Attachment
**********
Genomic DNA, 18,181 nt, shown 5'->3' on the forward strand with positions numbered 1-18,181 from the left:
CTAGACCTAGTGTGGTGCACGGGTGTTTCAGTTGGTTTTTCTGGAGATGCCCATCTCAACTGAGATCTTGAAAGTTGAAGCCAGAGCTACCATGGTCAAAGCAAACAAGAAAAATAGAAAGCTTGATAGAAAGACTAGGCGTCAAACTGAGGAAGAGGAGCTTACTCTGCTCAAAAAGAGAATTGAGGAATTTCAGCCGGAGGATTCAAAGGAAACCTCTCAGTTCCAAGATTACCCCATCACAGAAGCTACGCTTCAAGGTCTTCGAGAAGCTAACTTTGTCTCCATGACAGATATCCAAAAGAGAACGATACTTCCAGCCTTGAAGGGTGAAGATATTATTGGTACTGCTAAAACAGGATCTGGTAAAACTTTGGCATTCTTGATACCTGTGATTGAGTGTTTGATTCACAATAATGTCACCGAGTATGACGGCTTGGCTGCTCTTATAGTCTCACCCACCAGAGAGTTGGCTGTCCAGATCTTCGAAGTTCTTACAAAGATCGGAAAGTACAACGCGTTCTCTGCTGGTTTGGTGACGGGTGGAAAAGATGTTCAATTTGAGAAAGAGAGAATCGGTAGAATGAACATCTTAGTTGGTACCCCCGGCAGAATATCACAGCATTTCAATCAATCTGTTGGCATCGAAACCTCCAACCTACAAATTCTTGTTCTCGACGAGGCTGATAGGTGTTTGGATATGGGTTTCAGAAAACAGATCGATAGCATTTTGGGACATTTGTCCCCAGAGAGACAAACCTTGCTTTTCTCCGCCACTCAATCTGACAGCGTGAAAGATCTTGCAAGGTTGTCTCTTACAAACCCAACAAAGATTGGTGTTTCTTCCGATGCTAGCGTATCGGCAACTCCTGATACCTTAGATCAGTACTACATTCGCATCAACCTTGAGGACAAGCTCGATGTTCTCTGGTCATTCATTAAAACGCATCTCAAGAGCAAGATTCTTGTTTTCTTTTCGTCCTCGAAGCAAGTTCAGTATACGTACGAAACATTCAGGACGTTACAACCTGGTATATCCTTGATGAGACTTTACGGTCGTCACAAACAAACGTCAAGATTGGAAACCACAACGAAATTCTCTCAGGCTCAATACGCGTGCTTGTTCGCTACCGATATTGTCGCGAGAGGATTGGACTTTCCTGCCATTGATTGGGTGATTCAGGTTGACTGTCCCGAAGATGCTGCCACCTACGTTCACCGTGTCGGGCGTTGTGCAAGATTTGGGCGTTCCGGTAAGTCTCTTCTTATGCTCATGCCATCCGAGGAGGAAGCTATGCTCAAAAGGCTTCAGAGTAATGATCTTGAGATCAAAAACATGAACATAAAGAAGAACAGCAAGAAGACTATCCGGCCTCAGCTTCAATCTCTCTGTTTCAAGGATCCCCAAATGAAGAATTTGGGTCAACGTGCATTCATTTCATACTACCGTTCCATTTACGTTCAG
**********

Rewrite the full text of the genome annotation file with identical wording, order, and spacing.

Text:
Genomic DNA, 18,181 nt, shown 5'->3' on the forward strand with positions numbered 1-18,181 from the left:
CTAGACCTAGTGTGGTGCACGGGTGTTTCAGTTGGTTTTTCTGGAGATGCCCATCTCAACTGAGATCTTGAAAGTTGAAGCCAGAGCTACCATGGTCAAAGCAAACAAGAAAAATAGAAAGCTTGATAGAAAGACTAGGCGTCAAACTGAGGAAGAGGAGCTTACTCTGCTCAAAAAGAGAATTGAGGAATTTCAGCCGGAGGATTCAAAGGAAACCTCTCAGTTCCAAGATTACCCCATCACAGAAGCTACGCTTCAAGGTCTTCGAGAAGCTAACTTTGTCTCCATGACAGATATCCAAAAGAGAACGATACTTCCAGCCTTGAAGGGTGAAGATATTATTGGTACTGCTAAAACAGGATCTGGTAAAACTTTGGCATTCTTGATACCTGTGATTGAGTGTTTGATTCACAATAATGTCACCGAGTATGACGGCTTGGCTGCTCTTATAGTCTCACCCACCAGAGAGTTGGCTGTCCAGATCTTCGAAGTTCTTACAAAGATCGGAAAGTACAACGCGTTCTCTGCTGGTTTGGTGACGGGTGGAAAAGATGTTCAATTTGAGAAAGAGAGAATCGGTAGAATGAACATCTTAGTTGGTACCCCCGGCAGAATATCACAGCATTTCAATCAATCTGTTGGCATCGAAACCTCCAACCTACAAATTCTTGTTCTCGACGAGGCTGATAGGTGTTTGGATATGGGTTTCAGAAAACAGATCGATAGCATTTTGGGACATTTGTCCCCAGAGAGACAAACCTTGCTTTTCTCCGCCACTCAATCTGACAGCGTGAAAGATCTTGCAAGGTTGTCTCTTACAAACCCAACAAAGATTGGTGTTTCTTCCGATGCTAGCGTATCGGCAACTCCTGATACCTTAGATCAGTACTACATTCGCATCAACCTTGAGGACAAGCTCGATGTTCTCTGGTCATTCATTAAAACGCATCTCAAGAGCAAGATTCTTGTTTTCTTTTCGTCCTCGAAGCAAGTTCAGTATACGTACGAAACATTCAGGACGTTACAACCTGGTATATCCTTGATGAGACTTTACGGTCGTCACAAACAAACGTCAAGATTGGAAACCACAACGAAATTCTCTCAGGCTCAATACGCGTGCTTGTTCGCTACCGATATTGTCGCGAGAGGATTGGACTTTCCTGCCATTGATTGGGTGATTCAGGTTGACTGTCCCGAAGATGCTGCCACCTACGTTCACCGTGTCGGGCGTTGTGCAAGATTTGGGCGTTCCGGTAAGTCTCTTCTTATGCTCATGCCATCCGAGGAGGAAGCTATGCTCAAAAGGCTTCAGAGTAATGATCTTGAGATCAAAAACATGAACATAAAGAAGAACAGCAAGAAGACTATCCGGCCTCAGCTTCAATCTCTCTGTTTCAAGGATCCCCAAATGAAGAATTTGGGTCAACGTGCATTCATTTCATACTACCGTTCCATTTACGTTCAG